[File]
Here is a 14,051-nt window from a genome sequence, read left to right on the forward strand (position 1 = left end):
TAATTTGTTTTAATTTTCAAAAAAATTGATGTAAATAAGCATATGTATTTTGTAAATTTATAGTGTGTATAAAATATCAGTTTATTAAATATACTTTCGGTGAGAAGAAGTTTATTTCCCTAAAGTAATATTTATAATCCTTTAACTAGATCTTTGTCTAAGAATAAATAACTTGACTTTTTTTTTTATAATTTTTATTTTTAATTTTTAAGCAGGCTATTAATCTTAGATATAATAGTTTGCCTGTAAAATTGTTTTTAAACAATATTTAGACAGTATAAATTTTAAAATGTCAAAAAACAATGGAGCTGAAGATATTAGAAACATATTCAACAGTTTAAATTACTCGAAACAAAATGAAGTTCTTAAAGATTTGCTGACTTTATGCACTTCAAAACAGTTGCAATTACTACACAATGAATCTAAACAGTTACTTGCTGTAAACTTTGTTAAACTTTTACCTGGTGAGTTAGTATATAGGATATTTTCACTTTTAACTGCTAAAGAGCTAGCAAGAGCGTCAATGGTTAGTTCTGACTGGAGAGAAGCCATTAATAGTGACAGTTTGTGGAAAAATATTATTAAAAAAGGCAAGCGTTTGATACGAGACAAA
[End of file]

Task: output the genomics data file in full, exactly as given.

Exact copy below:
Here is a 14,051-nt window from a genome sequence, read left to right on the forward strand (position 1 = left end):
TAATTTGTTTTAATTTTCAAAAAAATTGATGTAAATAAGCATATGTATTTTGTAAATTTATAGTGTGTATAAAATATCAGTTTATTAAATATACTTTCGGTGAGAAGAAGTTTATTTCCCTAAAGTAATATTTATAATCCTTTAACTAGATCTTTGTCTAAGAATAAATAACTTGACTTTTTTTTTTATAATTTTTATTTTTAATTTTTAAGCAGGCTATTAATCTTAGATATAATAGTTTGCCTGTAAAATTGTTTTTAAACAATATTTAGACAGTATAAATTTTAAAATGTCAAAAAACAATGGAGCTGAAGATATTAGAAACATATTCAACAGTTTAAATTACTCGAAACAAAATGAAGTTCTTAAAGATTTGCTGACTTTATGCACTTCAAAACAGTTGCAATTACTACACAATGAATCTAAACAGTTACTTGCTGTAAACTTTGTTAAACTTTTACCTGGTGAGTTAGTATATAGGATATTTTCACTTTTAACTGCTAAAGAGCTAGCAAGAGCGTCAATGGTTAGTTCTGACTGGAGAGAAGCCATTAATAGTGACAGTTTGTGGAAAAATATTATTAAAAAAGGCAAGCGTTTGATACGAGACAAA